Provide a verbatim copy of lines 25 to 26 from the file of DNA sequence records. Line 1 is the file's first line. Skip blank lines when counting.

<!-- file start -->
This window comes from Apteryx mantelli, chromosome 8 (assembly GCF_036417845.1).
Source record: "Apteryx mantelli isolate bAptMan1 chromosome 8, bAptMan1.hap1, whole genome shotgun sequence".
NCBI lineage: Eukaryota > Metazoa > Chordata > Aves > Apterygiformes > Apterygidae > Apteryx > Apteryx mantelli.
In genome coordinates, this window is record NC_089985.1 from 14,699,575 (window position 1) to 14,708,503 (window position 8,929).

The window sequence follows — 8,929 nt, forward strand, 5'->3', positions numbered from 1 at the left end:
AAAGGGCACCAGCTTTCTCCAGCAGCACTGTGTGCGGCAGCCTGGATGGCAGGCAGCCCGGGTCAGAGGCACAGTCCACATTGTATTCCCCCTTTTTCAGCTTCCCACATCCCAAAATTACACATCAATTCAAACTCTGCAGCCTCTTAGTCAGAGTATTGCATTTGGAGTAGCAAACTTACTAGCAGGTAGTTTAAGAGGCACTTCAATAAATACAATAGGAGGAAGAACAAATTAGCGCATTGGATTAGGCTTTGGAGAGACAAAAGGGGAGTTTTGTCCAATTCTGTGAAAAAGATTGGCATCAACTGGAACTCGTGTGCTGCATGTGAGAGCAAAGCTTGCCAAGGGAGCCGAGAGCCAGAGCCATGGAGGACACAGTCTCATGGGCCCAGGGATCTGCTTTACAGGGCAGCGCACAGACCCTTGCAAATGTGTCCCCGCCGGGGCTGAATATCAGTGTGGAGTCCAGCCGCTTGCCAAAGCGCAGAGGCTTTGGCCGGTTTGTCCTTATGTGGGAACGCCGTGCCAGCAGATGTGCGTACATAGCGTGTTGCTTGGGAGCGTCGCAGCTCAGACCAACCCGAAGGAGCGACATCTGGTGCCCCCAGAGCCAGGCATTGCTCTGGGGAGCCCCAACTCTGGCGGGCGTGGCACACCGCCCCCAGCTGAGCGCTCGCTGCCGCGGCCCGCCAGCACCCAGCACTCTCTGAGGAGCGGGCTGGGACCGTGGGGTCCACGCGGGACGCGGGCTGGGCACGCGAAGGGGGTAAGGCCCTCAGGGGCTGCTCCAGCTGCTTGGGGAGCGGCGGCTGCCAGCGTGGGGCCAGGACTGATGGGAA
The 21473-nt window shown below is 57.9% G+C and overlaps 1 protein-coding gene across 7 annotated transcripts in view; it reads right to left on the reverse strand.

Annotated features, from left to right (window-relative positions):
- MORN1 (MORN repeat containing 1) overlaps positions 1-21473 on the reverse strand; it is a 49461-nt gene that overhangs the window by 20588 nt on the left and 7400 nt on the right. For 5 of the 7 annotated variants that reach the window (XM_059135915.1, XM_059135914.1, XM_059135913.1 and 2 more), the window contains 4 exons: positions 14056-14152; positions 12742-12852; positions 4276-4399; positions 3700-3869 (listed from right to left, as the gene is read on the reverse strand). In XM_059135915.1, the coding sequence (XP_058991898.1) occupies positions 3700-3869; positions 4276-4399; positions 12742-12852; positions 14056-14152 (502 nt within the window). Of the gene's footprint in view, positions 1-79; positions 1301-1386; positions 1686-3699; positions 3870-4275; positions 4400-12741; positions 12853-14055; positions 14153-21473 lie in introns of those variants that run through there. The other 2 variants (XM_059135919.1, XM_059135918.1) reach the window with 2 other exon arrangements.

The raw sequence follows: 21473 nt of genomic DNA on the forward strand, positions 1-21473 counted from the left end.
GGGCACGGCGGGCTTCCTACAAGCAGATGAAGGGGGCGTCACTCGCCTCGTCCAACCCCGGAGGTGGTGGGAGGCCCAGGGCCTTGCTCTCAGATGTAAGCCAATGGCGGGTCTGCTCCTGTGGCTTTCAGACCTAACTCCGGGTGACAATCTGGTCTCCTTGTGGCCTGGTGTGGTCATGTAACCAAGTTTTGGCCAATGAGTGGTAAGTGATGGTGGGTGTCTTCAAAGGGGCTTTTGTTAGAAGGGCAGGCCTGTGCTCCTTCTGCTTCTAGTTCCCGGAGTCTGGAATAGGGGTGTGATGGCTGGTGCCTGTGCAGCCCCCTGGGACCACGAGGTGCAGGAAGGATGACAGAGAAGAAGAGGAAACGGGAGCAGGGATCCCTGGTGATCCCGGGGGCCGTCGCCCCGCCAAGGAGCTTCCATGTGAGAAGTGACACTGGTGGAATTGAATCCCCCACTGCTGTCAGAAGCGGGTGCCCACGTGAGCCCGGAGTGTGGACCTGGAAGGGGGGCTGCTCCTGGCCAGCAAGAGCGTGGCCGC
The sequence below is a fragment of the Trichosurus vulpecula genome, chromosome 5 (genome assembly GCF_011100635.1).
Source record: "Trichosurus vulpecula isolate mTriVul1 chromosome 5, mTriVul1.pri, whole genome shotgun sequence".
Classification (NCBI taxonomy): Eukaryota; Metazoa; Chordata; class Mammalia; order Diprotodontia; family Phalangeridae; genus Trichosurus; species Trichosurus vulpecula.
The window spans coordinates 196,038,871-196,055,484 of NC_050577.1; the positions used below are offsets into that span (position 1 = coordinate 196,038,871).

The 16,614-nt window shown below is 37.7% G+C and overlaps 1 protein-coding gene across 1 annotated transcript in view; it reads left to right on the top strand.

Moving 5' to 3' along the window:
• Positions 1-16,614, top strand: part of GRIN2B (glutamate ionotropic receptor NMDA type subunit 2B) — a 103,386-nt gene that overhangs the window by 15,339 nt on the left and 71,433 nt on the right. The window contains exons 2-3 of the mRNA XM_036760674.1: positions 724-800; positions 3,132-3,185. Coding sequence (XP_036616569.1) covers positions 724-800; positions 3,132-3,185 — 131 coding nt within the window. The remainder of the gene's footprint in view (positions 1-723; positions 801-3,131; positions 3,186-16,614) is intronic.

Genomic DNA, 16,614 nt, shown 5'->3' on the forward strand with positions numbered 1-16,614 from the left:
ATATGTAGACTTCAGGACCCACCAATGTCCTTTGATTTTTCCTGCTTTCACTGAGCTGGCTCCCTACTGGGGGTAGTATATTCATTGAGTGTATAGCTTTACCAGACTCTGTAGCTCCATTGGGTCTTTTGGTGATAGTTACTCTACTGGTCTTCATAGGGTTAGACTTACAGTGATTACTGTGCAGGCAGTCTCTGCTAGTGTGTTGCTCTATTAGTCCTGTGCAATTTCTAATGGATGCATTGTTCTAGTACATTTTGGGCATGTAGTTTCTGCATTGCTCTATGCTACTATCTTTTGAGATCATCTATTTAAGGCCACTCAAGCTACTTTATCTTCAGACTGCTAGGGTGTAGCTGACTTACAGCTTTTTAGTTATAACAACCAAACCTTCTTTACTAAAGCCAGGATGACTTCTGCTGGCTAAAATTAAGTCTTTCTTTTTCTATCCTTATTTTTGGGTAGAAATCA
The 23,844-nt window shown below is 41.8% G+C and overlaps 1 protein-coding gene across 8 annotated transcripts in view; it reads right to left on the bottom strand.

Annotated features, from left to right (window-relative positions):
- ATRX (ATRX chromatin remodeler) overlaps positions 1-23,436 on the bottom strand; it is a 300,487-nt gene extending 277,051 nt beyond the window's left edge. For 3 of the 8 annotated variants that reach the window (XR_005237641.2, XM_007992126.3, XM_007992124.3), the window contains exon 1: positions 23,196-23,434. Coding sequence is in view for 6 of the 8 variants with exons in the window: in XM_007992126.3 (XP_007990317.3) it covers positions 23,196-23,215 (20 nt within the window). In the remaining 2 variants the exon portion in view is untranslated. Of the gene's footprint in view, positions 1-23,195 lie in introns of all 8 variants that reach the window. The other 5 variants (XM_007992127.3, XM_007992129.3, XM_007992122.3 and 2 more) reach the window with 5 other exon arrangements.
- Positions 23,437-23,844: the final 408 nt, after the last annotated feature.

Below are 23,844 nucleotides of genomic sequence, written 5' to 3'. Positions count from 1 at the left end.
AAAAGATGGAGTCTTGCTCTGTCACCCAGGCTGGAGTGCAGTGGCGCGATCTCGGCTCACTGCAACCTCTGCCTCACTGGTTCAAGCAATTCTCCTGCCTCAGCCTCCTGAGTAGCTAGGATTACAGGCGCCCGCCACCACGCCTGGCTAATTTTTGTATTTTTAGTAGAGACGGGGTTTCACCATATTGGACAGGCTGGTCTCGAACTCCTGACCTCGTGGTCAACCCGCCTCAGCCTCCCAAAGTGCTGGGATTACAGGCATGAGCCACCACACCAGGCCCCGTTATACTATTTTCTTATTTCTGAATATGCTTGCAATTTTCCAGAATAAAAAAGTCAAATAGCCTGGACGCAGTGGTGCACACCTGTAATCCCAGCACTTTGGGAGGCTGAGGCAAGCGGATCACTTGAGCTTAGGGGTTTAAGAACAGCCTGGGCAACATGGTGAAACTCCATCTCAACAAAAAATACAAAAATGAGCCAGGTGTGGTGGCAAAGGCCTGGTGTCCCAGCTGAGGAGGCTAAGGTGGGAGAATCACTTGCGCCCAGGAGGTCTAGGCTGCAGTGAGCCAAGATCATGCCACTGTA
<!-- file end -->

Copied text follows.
Below are 23,844 nucleotides of genomic sequence, written 5' to 3'. Positions count from 1 at the left end.
AAAAGATGGAGTCTTGCTCTGTCACCCAGGCTGGAGTGCAGTGGCGCGATCTCGGCTCACTGCAACCTCTGCCTCACTGGTTCAAGCAATTCTCCTGCCTCAGCCTCCTGAGTAGCTAGGATTACAGGCGCCCGCCACCACGCCTGGCTAATTTTTGTATTTTTAGTAGAGACGGGGTTTCACCATATTGGACAGGCTGGTCTCGAACTCCTGACCTCGTGGTCAACCCGCCTCAGCCTCCCAAAGTGCTGGGATTACAGGCATGAGCCACCACACCAGGCCCCGTTATACTATTTTCTTATTTCTGAATATGCTTGCAATTTTCCAGAATAAAAAAGTCAAATAGCCTGGACGCAGTGGTGCACACCTGTAATCCCAGCACTTTGGGAGGCTGAGGCAAGCGGATCACTTGAGCTTAGGGGTTTAAGAACAGCCTGGGCAACATGGTGAAACTCCATCTCAACAAAAAATACAAAAATGAGCCAGGTGTGGTGGCAAAGGCCTGGTGTCCCAGCTGAGGAGGCTAAGGTGGGAGAATCACTTGCGCCCAGGAGGTCTAGGCTGCAGTGAGCCAAGATCATGCCACTGTA